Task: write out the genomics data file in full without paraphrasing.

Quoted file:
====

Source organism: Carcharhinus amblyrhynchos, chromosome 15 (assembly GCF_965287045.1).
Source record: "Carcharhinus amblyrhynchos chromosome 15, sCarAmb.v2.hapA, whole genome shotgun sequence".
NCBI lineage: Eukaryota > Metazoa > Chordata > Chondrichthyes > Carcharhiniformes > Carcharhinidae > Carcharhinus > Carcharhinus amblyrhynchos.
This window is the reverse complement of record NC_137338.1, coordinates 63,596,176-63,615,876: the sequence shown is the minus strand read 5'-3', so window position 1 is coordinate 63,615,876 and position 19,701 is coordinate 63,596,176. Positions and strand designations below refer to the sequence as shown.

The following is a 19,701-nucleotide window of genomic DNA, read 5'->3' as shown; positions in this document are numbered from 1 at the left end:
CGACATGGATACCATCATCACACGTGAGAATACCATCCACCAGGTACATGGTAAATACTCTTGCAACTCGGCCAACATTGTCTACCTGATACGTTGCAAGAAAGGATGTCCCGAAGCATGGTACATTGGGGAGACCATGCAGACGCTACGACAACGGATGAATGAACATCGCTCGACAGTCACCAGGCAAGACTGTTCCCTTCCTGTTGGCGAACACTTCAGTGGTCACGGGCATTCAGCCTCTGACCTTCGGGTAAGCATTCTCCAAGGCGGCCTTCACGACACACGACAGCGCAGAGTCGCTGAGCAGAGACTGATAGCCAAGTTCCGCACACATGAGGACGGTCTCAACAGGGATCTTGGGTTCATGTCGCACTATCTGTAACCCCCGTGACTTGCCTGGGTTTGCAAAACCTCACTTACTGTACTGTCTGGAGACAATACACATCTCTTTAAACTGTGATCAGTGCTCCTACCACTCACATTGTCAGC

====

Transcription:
Source organism: Carcharhinus amblyrhynchos, chromosome 15 (assembly GCF_965287045.1).
Source record: "Carcharhinus amblyrhynchos chromosome 15, sCarAmb.v2.hapA, whole genome shotgun sequence".
NCBI lineage: Eukaryota > Metazoa > Chordata > Chondrichthyes > Carcharhiniformes > Carcharhinidae > Carcharhinus > Carcharhinus amblyrhynchos.
This window is the reverse complement of record NC_137338.1, coordinates 63,596,176-63,615,876: the sequence shown is the minus strand read 5'-3', so window position 1 is coordinate 63,615,876 and position 19,701 is coordinate 63,596,176. Positions and strand designations below refer to the sequence as shown.

The following is a 19,701-nucleotide window of genomic DNA, read 5'->3' as shown; positions in this document are numbered from 1 at the left end:
CGACATGGATACCATCATCACACGTGAGAATACCATCCACCAGGTACATGGTAAATACTCTTGCAACTCGGCCAACATTGTCTACCTGATACGTTGCAAGAAAGGATGTCCCGAAGCATGGTACATTGGGGAGACCATGCAGACGCTACGACAACGGATGAATGAACATCGCTCGACAGTCACCAGGCAAGACTGTTCCCTTCCTGTTGGCGAACACTTCAGTGGTCACGGGCATTCAGCCTCTGACCTTCGGGTAAGCATTCTCCAAGGCGGCCTTCACGACACACGACAGCGCAGAGTCGCTGAGCAGAGACTGATAGCCAAGTTCCGCACACATGAGGACGGTCTCAACAGGGATCTTGGGTTCATGTCGCACTATCTGTAACCCCCGTGACTTGCCTGGGTTTGCAAAACCTCACTTACTGTACTGTCTGGAGACAATACACATCTCTTTAAACTGTGATCAGTGCTCCTACCACTCACATTGTCAGC